A Table for All Fund

Frequently Asked Questions


Thank you for partnering with us as we work together to create A Table for All. We are committed to our mission of manifesting the inclusive love and acceptance of Jesus Christ, creating a table where all are welcome throughout rural, suburban, and urban communities throughout the Mountain Sky Conference.

This document has been created to answer commonly asked questions about the program, accountability, funding, and resources. If you have any other questions not addressed in this document, please contact us for additional information.

Who will oversee this program?

The Congregational Vitality Committee, led by Jeff Rainwater, Superintendent of Congregational and Community Vitality, will walk through this process with the churches who are seeking support. This committee has been in existence, in different forms for the legacy conferences, for over 20 years. Currently the group of 11 nominated annually by the conference oversees conference strategy for revitalization and planting emerging faith communities, including the administration of over $300,000 in grants each year.

How will you determine if a church is ready for revitalization?

Determining if a church is ready to commit to the process of revitalization and restructuring will be done through a number of assessments including: 

  • Readiness 360, paid for by the conference

  • Community Assessment, through Mission Insite

  • Financial Capability Audit, using financial records, Mission Insite, and participants database

  • Building Needs Audit for groups who retain their building

  • Space Available Audit for groups who have lost access to their facility

  • Interviews with Leaders, Stakeholders, and District Superintendent


In your assessments, what type of information will you be looking for to determine the viability of these communities?

We will review a variety of data and information to help us determine if this congregation will be a good fit for this program. This information includes:

  • Ability to adapt to new situation by a) assessing, b) considering cooperative endeavors with other churches, c) focusing on community efforts

  • Willingness to receive support in form of training, coaching, and cohort support

  • Understanding that financial support is a short-term endeavor (5 years)

Aren’t some of these assessments/programs already in place and utilized through the Conference?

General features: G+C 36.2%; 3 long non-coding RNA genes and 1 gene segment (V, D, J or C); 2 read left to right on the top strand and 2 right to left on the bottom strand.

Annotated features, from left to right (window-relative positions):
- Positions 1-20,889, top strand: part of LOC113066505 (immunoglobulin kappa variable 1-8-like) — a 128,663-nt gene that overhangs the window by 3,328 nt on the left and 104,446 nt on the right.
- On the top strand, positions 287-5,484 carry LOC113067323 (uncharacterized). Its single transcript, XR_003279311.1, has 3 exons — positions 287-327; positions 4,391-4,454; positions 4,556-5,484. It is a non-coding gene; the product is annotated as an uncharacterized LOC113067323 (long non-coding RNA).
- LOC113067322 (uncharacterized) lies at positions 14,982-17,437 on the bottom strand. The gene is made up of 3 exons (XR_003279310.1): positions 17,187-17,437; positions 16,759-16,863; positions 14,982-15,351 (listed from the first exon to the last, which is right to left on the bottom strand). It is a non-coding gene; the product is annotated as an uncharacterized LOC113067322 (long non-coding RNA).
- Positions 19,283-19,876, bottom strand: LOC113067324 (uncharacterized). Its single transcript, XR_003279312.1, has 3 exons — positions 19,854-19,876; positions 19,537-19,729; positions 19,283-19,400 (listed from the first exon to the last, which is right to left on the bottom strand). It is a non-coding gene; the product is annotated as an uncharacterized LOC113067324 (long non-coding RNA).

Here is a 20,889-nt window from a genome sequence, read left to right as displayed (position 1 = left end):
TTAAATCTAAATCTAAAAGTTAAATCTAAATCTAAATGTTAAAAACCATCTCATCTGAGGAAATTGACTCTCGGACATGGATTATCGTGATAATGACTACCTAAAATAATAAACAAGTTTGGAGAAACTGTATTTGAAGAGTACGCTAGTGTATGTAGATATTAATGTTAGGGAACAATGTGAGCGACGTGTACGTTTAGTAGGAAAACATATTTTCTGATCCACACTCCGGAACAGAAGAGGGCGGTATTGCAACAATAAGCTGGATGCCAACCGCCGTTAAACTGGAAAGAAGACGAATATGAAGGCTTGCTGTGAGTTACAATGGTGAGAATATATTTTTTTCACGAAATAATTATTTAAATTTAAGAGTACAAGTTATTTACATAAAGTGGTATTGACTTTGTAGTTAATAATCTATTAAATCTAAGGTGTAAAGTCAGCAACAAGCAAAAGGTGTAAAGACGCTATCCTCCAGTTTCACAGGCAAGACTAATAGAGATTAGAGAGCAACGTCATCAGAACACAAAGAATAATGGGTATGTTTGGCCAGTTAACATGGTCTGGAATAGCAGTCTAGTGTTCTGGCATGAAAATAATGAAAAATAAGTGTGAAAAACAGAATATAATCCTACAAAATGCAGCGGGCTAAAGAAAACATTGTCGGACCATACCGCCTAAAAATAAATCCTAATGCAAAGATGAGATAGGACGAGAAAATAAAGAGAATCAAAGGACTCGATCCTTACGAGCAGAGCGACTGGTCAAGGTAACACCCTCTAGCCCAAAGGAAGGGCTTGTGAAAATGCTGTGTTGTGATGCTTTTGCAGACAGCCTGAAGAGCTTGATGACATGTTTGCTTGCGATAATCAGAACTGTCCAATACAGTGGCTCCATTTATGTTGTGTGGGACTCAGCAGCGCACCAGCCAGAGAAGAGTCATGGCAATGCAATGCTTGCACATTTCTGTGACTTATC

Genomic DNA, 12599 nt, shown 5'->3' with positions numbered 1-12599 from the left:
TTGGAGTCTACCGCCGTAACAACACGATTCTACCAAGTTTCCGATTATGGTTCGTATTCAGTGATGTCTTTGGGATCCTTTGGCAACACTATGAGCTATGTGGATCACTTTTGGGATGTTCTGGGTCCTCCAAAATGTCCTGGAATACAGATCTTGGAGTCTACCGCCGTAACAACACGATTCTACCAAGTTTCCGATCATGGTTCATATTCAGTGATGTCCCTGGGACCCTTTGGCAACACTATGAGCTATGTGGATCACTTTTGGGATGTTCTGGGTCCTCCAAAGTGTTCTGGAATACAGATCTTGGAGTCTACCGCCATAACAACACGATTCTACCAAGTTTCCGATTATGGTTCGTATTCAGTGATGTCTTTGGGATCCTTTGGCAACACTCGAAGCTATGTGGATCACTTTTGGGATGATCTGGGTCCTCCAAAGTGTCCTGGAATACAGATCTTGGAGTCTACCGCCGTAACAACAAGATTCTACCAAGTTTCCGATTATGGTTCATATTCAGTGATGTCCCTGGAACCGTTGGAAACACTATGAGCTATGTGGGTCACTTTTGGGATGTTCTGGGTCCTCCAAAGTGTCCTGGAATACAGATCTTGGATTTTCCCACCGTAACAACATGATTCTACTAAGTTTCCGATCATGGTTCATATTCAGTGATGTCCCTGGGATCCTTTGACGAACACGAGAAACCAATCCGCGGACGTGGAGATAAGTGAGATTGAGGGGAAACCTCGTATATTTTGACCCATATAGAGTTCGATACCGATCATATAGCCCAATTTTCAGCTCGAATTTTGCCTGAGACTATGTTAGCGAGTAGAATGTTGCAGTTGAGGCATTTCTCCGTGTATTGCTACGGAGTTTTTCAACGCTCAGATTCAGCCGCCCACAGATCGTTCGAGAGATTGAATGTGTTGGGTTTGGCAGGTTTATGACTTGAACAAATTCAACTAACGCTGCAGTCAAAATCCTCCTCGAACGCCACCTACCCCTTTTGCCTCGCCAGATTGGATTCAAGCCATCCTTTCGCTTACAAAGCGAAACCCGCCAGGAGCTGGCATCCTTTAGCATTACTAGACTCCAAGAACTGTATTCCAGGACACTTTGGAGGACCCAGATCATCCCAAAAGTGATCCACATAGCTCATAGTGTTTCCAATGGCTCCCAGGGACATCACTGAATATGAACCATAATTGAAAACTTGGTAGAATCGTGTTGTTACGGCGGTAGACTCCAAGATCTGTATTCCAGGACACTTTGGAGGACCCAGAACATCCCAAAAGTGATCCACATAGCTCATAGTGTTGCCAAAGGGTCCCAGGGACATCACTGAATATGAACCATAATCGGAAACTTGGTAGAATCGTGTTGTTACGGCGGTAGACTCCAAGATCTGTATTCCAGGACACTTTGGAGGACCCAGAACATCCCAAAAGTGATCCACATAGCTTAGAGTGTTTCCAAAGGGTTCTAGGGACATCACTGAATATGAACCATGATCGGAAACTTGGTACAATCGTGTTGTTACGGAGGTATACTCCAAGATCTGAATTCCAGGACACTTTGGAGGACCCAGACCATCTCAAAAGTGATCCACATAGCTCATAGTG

Yes, we currently participate in some of these programs with congregations who need revitalization or help to live into their mission. We will use programs that we have already had success with so that we ensure that we are getting the best possible analysis of each situation. Other resources are in development. There might be resources that we need to develop as we move forward and identify a particular need that is not addressed.


Once you complete your assessments, what is the next step?

After assessing a congregation’s complete situation, together with the congregation, we will work with the congregation’s leaders to create a recovery plan. This will include all recommendations of which programs will best support them in revitalization efforts.

How long will the assessment period run before you decide if a congregation is a good fit for the program? 

We anticipate the assessment & determination phase of the recovery plan to last two to three months. Grant approval is based on church’s willingness to support the recovery plan they helped create. Some emergency funds may be needed to stabilize church during assessment & recovery plan formation.

What are the details of the recovery plans you plan to create with the congregations?

Plans for recovery support, to a degree, will be individually crafted for each situation based on the potential of the community of faith determined by the settings. On this list we have included all our potential programs, including those not yet fully developed. Some of the offerings might include: